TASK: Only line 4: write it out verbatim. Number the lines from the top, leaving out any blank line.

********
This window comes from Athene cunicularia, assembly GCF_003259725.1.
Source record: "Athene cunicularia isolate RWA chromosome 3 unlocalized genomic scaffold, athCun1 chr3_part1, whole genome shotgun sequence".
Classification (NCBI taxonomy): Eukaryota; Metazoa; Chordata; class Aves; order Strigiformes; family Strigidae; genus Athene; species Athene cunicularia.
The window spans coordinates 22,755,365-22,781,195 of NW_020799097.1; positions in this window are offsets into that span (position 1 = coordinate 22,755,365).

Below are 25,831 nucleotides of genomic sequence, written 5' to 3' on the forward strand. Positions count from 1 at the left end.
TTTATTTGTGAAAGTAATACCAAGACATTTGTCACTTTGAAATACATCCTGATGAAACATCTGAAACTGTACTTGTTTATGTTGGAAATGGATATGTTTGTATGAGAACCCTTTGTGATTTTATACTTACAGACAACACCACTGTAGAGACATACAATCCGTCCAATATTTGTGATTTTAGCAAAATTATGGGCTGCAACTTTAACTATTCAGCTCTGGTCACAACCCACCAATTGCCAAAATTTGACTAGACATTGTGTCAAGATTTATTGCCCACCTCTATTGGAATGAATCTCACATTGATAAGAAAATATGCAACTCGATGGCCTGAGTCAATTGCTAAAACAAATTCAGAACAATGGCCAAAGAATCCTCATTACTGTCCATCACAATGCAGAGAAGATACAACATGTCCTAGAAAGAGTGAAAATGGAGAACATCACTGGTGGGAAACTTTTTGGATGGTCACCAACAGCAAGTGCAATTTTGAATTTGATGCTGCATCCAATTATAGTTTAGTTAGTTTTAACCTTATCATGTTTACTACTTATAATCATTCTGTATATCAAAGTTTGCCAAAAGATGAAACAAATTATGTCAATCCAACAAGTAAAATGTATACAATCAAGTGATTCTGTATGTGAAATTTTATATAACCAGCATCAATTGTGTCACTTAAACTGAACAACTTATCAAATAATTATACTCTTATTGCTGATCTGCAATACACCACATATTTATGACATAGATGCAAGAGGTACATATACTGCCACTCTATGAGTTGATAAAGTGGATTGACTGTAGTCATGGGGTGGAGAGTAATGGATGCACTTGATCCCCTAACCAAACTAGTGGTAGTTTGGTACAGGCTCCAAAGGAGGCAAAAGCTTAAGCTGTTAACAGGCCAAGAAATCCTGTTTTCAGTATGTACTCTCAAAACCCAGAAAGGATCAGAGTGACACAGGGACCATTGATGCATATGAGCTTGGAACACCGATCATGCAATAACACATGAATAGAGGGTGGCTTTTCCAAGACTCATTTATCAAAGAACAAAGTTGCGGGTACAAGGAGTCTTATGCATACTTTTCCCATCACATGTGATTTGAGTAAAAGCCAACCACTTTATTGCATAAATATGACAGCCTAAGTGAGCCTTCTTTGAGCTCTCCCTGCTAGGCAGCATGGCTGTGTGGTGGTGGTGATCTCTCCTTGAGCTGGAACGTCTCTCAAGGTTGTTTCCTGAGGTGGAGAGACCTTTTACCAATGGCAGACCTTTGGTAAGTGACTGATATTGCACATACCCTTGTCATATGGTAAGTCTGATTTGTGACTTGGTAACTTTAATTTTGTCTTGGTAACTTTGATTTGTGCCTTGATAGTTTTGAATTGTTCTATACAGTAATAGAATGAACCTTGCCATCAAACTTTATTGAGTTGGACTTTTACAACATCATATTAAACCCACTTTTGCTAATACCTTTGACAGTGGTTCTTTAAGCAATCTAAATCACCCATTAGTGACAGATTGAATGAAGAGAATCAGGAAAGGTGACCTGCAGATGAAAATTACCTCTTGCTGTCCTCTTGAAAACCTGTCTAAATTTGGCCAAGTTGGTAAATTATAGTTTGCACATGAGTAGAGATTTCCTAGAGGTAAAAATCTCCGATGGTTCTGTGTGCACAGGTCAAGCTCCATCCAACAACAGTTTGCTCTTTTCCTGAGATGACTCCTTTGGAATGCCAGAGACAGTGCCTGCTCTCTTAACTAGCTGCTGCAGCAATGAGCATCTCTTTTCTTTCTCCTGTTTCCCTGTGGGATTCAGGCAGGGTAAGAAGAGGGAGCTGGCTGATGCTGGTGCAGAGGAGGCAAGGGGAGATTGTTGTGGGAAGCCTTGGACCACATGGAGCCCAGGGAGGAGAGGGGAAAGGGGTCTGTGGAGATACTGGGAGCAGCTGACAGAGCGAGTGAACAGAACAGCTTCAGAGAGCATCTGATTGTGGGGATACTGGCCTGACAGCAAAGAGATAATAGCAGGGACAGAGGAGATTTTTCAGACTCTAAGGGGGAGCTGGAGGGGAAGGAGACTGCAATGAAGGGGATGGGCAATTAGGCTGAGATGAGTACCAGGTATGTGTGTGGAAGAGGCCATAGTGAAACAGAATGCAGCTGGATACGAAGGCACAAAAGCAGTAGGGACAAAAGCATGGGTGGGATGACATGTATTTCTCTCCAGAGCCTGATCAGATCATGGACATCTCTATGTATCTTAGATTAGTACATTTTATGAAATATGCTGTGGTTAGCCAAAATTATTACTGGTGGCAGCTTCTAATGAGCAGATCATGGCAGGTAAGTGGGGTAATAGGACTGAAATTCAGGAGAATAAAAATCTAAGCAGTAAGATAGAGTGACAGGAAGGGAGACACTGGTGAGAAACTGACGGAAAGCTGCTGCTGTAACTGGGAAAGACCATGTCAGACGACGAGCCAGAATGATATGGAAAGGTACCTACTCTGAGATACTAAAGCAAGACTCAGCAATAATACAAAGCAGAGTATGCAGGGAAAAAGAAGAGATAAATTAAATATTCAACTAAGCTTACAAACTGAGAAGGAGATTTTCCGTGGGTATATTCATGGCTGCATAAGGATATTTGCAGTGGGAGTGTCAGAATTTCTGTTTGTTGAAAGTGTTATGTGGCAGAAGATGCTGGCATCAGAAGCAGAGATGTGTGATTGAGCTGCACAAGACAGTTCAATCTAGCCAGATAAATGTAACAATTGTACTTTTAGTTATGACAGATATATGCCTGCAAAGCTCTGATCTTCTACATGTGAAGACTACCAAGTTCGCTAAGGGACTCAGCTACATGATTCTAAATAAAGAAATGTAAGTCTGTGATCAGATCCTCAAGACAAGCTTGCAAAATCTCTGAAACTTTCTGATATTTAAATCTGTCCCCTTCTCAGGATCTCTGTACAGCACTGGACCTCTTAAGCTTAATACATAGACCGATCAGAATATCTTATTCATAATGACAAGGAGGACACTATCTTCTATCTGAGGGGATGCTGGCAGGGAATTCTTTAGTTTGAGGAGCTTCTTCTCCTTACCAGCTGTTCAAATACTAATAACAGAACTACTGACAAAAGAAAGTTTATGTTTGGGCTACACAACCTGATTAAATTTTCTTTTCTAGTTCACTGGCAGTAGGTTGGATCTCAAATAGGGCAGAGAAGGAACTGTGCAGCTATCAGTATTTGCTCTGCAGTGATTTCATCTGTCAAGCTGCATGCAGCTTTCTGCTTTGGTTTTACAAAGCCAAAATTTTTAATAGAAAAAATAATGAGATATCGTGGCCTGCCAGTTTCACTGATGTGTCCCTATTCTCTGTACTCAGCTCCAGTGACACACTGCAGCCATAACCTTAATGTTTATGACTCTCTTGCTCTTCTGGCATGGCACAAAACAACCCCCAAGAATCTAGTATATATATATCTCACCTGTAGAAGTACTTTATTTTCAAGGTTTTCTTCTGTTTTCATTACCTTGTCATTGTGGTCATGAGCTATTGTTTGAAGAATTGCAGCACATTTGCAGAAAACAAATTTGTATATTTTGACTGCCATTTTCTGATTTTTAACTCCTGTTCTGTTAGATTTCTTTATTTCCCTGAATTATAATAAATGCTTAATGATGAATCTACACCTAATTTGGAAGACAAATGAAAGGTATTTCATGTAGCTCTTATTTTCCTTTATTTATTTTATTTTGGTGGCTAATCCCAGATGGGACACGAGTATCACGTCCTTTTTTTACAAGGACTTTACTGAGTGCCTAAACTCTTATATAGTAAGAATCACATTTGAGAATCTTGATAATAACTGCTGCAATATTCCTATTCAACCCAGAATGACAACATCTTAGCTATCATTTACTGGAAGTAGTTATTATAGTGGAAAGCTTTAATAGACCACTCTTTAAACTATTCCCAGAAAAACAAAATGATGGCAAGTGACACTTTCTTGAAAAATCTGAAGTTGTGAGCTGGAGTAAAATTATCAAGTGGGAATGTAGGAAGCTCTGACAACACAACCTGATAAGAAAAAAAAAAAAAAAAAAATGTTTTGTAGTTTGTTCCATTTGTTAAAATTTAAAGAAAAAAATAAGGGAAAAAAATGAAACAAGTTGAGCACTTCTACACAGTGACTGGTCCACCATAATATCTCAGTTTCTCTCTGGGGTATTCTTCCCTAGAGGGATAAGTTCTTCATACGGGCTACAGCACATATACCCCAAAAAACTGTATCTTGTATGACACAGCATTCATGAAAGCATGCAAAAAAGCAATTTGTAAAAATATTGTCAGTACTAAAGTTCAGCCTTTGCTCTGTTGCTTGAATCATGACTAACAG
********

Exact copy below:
The window spans coordinates 22,755,365-22,781,195 of NW_020799097.1; positions in this window are offsets into that span (position 1 = coordinate 22,755,365).